As Thanksgiving approaches, finding a turkey the right size for your household at a good price could be challenging. On top of inflation that has driven up grocery prices across the board, a nationwide outbreak of avian influenza, also known as bird flu, has led to the culling of more than 50 million turkeys and chickens this year in the U.S.

Holiday dinners aren’t the only concern, as Iowa State University veterinary scientist Yuko Sato explains. While bird flu poses low risk to humans overall – only one person has tested positive for it in the U.S. during this outbreak – the virus is widely present in the wild birds that transmit it. So hunters need to take special precautions in handling game. And the disease can spill over to mammals, so no one should approach an animal that’s acting ill. This outbreak is the latest evidence that human well-being is bound up in all kinds of ways with that of animals.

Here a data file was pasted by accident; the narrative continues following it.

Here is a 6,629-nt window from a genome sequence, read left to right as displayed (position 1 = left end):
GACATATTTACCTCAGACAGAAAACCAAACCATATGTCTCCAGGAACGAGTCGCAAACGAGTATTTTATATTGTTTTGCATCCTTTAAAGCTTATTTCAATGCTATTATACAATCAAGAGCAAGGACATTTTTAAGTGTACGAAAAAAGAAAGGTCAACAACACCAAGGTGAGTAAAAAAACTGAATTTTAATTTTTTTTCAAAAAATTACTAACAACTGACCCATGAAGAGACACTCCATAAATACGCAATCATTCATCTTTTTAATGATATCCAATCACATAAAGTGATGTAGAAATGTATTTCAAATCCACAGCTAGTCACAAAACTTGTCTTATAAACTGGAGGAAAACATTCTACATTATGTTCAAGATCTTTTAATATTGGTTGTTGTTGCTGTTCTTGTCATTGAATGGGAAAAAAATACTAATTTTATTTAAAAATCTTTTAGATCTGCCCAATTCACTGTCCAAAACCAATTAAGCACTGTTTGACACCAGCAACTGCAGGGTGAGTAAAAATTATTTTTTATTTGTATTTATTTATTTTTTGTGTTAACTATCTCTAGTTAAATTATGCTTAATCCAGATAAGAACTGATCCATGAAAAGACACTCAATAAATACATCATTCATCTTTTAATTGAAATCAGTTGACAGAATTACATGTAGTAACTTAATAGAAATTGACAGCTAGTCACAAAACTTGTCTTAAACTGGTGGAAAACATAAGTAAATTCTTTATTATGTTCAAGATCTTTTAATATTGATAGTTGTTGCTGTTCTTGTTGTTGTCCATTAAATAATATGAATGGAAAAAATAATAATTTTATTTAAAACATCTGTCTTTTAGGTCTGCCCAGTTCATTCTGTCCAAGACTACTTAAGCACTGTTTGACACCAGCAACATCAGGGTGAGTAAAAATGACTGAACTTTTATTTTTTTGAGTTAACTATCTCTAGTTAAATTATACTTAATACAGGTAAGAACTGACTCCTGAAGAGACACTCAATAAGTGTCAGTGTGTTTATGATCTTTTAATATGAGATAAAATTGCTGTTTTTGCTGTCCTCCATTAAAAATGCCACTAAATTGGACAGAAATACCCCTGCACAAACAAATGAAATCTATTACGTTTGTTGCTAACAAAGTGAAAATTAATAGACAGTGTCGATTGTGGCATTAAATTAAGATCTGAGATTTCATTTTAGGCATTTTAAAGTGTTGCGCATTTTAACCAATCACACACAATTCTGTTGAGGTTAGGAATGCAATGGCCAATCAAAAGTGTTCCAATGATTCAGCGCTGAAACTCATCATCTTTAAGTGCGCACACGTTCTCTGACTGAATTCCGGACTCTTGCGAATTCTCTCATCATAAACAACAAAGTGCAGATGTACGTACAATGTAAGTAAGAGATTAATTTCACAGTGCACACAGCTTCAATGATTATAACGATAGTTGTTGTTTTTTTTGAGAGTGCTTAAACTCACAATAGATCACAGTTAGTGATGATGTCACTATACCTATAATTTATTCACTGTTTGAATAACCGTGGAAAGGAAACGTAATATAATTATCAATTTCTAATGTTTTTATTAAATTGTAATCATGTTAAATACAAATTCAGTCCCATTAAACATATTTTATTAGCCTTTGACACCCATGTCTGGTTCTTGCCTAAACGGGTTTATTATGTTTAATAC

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Jennifer Weeks

Senior Environment + Energy Editor

Healthy turkeys on a farm in West Newfield, Maine. Shawn Patrick Ouellette/Portland Press Herald via Getty Images

Bird flu has made a comeback, driving up prices for holiday turkeys

Yuko Sato, Iowa State University

Hunters are warned to take precautions handling wild birds, and the virus can spill over to non-avian species, so no one should approach wild animals that are appear ill.

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